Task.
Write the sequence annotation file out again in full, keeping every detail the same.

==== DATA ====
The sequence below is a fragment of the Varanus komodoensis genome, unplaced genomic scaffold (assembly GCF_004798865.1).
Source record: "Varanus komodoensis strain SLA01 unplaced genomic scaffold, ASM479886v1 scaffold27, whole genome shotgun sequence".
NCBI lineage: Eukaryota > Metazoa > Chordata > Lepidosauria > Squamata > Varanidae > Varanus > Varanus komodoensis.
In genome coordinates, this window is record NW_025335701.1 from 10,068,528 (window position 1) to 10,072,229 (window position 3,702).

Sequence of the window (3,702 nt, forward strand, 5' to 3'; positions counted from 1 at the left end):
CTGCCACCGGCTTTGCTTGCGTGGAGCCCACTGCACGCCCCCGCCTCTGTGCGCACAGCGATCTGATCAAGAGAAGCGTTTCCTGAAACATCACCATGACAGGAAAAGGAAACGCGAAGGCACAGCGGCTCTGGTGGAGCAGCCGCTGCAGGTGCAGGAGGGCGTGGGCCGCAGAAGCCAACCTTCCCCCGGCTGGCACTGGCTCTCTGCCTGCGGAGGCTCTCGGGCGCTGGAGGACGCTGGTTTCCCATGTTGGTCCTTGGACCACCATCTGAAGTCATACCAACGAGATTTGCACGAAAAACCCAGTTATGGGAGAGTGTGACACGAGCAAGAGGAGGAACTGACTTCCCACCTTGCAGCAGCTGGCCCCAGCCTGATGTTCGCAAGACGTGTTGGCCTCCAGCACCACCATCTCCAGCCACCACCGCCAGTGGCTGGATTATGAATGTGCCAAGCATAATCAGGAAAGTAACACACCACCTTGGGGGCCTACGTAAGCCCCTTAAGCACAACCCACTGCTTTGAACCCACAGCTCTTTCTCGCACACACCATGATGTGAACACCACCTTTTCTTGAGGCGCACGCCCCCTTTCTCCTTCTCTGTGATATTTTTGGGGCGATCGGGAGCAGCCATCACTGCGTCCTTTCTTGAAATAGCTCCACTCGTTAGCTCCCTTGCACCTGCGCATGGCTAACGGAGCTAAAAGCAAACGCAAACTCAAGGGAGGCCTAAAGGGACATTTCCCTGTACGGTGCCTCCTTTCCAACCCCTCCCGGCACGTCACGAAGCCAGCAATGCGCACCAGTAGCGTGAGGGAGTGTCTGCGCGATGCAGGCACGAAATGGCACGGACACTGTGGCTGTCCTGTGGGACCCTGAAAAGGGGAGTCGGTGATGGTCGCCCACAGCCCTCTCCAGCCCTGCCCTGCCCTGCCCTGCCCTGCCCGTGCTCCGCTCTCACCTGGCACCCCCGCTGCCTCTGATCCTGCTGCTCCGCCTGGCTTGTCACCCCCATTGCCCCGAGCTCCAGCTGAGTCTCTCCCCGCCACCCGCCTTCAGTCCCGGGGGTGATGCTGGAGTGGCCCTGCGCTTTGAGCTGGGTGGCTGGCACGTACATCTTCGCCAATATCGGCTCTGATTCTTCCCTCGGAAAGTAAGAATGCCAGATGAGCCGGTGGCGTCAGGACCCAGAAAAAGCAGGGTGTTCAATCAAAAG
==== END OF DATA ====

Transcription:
The sequence below is a fragment of the Varanus komodoensis genome, unplaced genomic scaffold (assembly GCF_004798865.1).
Source record: "Varanus komodoensis strain SLA01 unplaced genomic scaffold, ASM479886v1 scaffold27, whole genome shotgun sequence".
NCBI lineage: Eukaryota > Metazoa > Chordata > Lepidosauria > Squamata > Varanidae > Varanus > Varanus komodoensis.
In genome coordinates, this window is record NW_025335701.1 from 10,068,528 (window position 1) to 10,072,229 (window position 3,702).

Sequence of the window (3,702 nt, forward strand, 5' to 3'; positions counted from 1 at the left end):
CTGCCACCGGCTTTGCTTGCGTGGAGCCCACTGCACGCCCCCGCCTCTGTGCGCACAGCGATCTGATCAAGAGAAGCGTTTCCTGAAACATCACCATGACAGGAAAAGGAAACGCGAAGGCACAGCGGCTCTGGTGGAGCAGCCGCTGCAGGTGCAGGAGGGCGTGGGCCGCAGAAGCCAACCTTCCCCCGGCTGGCACTGGCTCTCTGCCTGCGGAGGCTCTCGGGCGCTGGAGGACGCTGGTTTCCCATGTTGGTCCTTGGACCACCATCTGAAGTCATACCAACGAGATTTGCACGAAAAACCCAGTTATGGGAGAGTGTGACACGAGCAAGAGGAGGAACTGACTTCCCACCTTGCAGCAGCTGGCCCCAGCCTGATGTTCGCAAGACGTGTTGGCCTCCAGCACCACCATCTCCAGCCACCACCGCCAGTGGCTGGATTATGAATGTGCCAAGCATAATCAGGAAAGTAACACACCACCTTGGGGGCCTACGTAAGCCCCTTAAGCACAACCCACTGCTTTGAACCCACAGCTCTTTCTCGCACACACCATGATGTGAACACCACCTTTTCTTGAGGCGCACGCCCCCTTTCTCCTTCTCTGTGATATTTTTGGGGCGATCGGGAGCAGCCATCACTGCGTCCTTTCTTGAAATAGCTCCACTCGTTAGCTCCCTTGCACCTGCGCATGGCTAACGGAGCTAAAAGCAAACGCAAACTCAAGGGAGGCCTAAAGGGACATTTCCCTGTACGGTGCCTCCTTTCCAACCCCTCCCGGCACGTCACGAAGCCAGCAATGCGCACCAGTAGCGTGAGGGAGTGTCTGCGCGATGCAGGCACGAAATGGCACGGACACTGTGGCTGTCCTGTGGGACCCTGAAAAGGGGAGTCGGTGATGGTCGCCCACAGCCCTCTCCAGCCCTGCCCTGCCCTGCCCTGCCCTGCCCGTGCTCCGCTCTCACCTGGCACCCCCGCTGCCTCTGATCCTGCTGCTCCGCCTGGCTTGTCACCCCCATTGCCCCGAGCTCCAGCTGAGTCTCTCCCCGCCACCCGCCTTCAGTCCCGGGGGTGATGCTGGAGTGGCCCTGCGCTTTGAGCTGGGTGGCTGGCACGTACATCTTCGCCAATATCGGCTCTGATTCTTCCCTCGGAAAGTAAGAATGCCAGATGAGCCGGTGGCGTCAGGACCCAGAAAAAGCAGGGTGTTCAATCAAAAG